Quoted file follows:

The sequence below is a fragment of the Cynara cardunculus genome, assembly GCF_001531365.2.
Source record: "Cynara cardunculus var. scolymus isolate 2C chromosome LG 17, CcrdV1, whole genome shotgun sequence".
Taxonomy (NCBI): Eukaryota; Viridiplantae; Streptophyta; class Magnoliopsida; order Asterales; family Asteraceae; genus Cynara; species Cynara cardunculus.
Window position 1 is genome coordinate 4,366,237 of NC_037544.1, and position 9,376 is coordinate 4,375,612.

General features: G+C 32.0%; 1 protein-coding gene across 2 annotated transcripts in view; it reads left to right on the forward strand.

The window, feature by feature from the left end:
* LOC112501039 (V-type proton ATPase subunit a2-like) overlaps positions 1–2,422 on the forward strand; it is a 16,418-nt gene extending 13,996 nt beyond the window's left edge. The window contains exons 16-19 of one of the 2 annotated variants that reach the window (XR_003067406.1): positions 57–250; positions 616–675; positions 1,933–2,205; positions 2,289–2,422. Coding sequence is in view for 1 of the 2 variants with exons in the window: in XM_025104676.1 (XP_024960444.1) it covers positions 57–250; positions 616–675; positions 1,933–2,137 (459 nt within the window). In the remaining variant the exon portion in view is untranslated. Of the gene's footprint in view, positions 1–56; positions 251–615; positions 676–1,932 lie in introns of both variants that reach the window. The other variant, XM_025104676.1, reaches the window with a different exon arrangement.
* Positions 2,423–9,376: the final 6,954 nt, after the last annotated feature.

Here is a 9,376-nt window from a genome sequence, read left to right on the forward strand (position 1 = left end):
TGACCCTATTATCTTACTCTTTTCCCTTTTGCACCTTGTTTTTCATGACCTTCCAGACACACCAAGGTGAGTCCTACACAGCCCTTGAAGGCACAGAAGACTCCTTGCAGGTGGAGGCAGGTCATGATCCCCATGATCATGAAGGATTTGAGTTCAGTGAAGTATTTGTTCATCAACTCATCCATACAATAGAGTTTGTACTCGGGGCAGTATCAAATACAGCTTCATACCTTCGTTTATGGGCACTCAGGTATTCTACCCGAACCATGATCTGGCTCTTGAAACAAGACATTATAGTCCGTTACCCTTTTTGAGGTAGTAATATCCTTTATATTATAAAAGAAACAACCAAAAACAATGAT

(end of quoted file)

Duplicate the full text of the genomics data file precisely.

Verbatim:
The sequence below is a fragment of the Cynara cardunculus genome, assembly GCF_001531365.2.
Source record: "Cynara cardunculus var. scolymus isolate 2C chromosome LG 17, CcrdV1, whole genome shotgun sequence".
Taxonomy (NCBI): Eukaryota; Viridiplantae; Streptophyta; class Magnoliopsida; order Asterales; family Asteraceae; genus Cynara; species Cynara cardunculus.
Window position 1 is genome coordinate 4,366,237 of NC_037544.1, and position 9,376 is coordinate 4,375,612.

General features: G+C 32.0%; 1 protein-coding gene across 2 annotated transcripts in view; it reads left to right on the forward strand.

The window, feature by feature from the left end:
* LOC112501039 (V-type proton ATPase subunit a2-like) overlaps positions 1–2,422 on the forward strand; it is a 16,418-nt gene extending 13,996 nt beyond the window's left edge. The window contains exons 16-19 of one of the 2 annotated variants that reach the window (XR_003067406.1): positions 57–250; positions 616–675; positions 1,933–2,205; positions 2,289–2,422. Coding sequence is in view for 1 of the 2 variants with exons in the window: in XM_025104676.1 (XP_024960444.1) it covers positions 57–250; positions 616–675; positions 1,933–2,137 (459 nt within the window). In the remaining variant the exon portion in view is untranslated. Of the gene's footprint in view, positions 1–56; positions 251–615; positions 676–1,932 lie in introns of both variants that reach the window. The other variant, XM_025104676.1, reaches the window with a different exon arrangement.
* Positions 2,423–9,376: the final 6,954 nt, after the last annotated feature.

Here is a 9,376-nt window from a genome sequence, read left to right on the forward strand (position 1 = left end):
TGACCCTATTATCTTACTCTTTTCCCTTTTGCACCTTGTTTTTCATGACCTTCCAGACACACCAAGGTGAGTCCTACACAGCCCTTGAAGGCACAGAAGACTCCTTGCAGGTGGAGGCAGGTCATGATCCCCATGATCATGAAGGATTTGAGTTCAGTGAAGTATTTGTTCATCAACTCATCCATACAATAGAGTTTGTACTCGGGGCAGTATCAAATACAGCTTCATACCTTCGTTTATGGGCACTCAGGTATTCTACCCGAACCATGATCTGGCTCTTGAAACAAGACATTATAGTCCGTTACCCTTTTTGAGGTAGTAATATCCTTTATATTATAAAAGAAACAACCAAAAACAATGAT